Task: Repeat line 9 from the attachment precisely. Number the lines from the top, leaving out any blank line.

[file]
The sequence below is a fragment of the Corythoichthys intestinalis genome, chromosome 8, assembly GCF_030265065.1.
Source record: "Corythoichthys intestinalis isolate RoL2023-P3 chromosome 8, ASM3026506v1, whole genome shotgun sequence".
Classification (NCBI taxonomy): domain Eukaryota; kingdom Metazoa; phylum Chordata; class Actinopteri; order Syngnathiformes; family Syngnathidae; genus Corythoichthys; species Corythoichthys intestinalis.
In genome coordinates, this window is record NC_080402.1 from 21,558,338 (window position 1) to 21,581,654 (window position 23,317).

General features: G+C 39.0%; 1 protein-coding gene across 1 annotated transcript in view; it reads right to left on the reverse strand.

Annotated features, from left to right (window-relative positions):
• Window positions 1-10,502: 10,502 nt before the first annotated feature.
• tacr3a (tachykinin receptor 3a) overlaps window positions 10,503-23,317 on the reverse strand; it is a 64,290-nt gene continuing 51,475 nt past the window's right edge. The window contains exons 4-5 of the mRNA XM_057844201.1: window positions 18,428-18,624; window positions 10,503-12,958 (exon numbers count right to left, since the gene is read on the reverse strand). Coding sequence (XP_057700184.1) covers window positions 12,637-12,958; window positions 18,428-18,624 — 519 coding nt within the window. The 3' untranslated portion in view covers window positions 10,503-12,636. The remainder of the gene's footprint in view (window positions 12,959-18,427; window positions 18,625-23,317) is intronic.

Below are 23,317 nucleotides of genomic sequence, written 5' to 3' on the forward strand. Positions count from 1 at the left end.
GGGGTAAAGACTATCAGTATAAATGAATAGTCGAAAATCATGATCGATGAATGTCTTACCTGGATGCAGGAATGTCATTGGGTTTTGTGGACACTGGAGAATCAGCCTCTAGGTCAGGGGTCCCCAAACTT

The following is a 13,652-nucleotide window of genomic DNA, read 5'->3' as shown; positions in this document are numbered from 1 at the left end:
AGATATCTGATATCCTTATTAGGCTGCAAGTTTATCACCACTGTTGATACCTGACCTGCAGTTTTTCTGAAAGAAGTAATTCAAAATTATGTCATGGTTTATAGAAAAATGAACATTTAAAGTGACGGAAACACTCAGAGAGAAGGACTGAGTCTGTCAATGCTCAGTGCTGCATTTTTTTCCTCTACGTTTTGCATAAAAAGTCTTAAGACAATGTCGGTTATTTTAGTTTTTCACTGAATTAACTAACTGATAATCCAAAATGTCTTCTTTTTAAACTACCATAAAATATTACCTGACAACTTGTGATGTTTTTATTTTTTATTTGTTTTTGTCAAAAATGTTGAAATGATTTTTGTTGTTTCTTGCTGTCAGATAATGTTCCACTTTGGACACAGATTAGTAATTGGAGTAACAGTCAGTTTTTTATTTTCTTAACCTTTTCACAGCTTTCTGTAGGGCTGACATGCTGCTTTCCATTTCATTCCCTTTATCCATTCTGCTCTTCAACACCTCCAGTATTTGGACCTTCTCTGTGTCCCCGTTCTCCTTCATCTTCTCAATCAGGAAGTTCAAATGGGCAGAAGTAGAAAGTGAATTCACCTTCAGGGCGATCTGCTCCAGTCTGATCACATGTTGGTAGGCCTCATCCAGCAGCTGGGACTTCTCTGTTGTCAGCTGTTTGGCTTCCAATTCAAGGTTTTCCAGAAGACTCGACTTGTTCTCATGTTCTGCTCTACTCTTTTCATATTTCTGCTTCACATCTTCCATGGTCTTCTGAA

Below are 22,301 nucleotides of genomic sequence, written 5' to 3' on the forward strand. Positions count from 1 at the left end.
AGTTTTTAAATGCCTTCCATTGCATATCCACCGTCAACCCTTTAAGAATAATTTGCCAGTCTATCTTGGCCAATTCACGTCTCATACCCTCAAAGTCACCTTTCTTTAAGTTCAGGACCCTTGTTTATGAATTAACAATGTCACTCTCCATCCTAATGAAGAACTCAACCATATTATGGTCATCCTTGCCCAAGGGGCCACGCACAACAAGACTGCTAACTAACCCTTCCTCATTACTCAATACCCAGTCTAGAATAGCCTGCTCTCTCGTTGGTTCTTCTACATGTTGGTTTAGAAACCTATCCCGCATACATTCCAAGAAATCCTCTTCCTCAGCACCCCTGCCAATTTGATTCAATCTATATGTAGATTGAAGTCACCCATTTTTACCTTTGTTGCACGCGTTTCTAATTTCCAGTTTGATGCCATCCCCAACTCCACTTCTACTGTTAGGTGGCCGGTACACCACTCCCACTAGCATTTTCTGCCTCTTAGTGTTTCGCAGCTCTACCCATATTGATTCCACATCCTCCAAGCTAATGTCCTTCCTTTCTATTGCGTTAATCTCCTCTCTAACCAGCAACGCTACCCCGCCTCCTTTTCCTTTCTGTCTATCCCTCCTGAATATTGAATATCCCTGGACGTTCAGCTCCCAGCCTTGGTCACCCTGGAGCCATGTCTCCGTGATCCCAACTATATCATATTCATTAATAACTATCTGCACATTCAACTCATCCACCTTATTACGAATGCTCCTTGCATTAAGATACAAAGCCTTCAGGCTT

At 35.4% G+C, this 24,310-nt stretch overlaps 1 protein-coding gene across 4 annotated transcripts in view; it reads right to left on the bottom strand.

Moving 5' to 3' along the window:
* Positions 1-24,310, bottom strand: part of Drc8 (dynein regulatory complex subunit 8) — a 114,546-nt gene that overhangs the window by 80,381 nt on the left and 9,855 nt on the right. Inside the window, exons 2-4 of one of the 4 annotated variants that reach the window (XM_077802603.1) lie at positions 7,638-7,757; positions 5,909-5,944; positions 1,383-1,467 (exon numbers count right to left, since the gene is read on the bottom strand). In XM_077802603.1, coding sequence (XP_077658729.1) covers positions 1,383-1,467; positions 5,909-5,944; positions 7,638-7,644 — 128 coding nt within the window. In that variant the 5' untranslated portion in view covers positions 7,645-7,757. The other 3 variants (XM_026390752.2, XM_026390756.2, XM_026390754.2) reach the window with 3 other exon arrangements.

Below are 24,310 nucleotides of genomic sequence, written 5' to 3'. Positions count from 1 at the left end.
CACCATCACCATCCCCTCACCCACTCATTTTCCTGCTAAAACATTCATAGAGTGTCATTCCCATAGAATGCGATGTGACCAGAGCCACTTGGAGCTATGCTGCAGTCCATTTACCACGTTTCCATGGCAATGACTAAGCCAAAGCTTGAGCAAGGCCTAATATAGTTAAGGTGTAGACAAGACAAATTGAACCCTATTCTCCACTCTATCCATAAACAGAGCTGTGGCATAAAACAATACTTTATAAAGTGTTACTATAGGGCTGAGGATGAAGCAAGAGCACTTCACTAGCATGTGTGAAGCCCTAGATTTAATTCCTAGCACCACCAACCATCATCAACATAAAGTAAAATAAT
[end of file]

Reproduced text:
Below are 23,317 nucleotides of genomic sequence, written 5' to 3' on the forward strand. Positions count from 1 at the left end.